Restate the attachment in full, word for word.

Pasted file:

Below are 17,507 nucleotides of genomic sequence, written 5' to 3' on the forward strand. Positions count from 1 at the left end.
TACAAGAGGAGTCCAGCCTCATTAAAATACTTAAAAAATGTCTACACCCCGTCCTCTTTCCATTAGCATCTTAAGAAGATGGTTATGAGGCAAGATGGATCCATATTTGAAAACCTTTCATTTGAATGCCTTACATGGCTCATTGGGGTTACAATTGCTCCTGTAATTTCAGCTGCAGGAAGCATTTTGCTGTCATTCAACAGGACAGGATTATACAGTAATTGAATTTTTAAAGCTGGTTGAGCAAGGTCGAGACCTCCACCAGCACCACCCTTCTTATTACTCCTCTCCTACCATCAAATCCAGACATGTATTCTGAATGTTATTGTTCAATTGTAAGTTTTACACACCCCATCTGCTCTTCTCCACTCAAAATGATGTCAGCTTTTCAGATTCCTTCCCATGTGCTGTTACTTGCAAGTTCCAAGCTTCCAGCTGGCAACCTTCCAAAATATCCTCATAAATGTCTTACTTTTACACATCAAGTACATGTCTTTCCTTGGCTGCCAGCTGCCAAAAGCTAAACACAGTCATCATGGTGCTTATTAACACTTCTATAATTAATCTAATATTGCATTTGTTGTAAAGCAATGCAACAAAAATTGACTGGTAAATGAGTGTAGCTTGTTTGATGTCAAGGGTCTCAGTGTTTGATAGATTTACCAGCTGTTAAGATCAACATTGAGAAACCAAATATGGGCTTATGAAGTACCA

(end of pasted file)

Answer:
Below are 17,507 nucleotides of genomic sequence, written 5' to 3' on the forward strand. Positions count from 1 at the left end.
TACAAGAGGAGTCCAGCCTCATTAAAATACTTAAAAAATGTCTACACCCCGTCCTCTTTCCATTAGCATCTTAAGAAGATGGTTATGAGGCAAGATGGATCCATATTTGAAAACCTTTCATTTGAATGCCTTACATGGCTCATTGGGGTTACAATTGCTCCTGTAATTTCAGCTGCAGGAAGCATTTTGCTGTCATTCAACAGGACAGGATTATACAGTAATTGAATTTTTAAAGCTGGTTGAGCAAGGTCGAGACCTCCACCAGCACCACCCTTCTTATTACTCCTCTCCTACCATCAAATCCAGACATGTATTCTGAATGTTATTGTTCAATTGTAAGTTTTACACACCCCATCTGCTCTTCTCCACTCAAAATGATGTCAGCTTTTCAGATTCCTTCCCATGTGCTGTTACTTGCAAGTTCCAAGCTTCCAGCTGGCAACCTTCCAAAATATCCTCATAAATGTCTTACTTTTACACATCAAGTACATGTCTTTCCTTGGCTGCCAGCTGCCAAAAGCTAAACACAGTCATCATGGTGCTTATTAACACTTCTATAATTAATCTAATATTGCATTTGTTGTAAAGCAATGCAACAAAAATTGACTGGTAAATGAGTGTAGCTTGTTTGATGTCAAGGGTCTCAGTGTTTGATAGATTTACCAGCTGTTAAGATCAACATTGAGAAACCAAATATGGGCTTATGAAGTACCA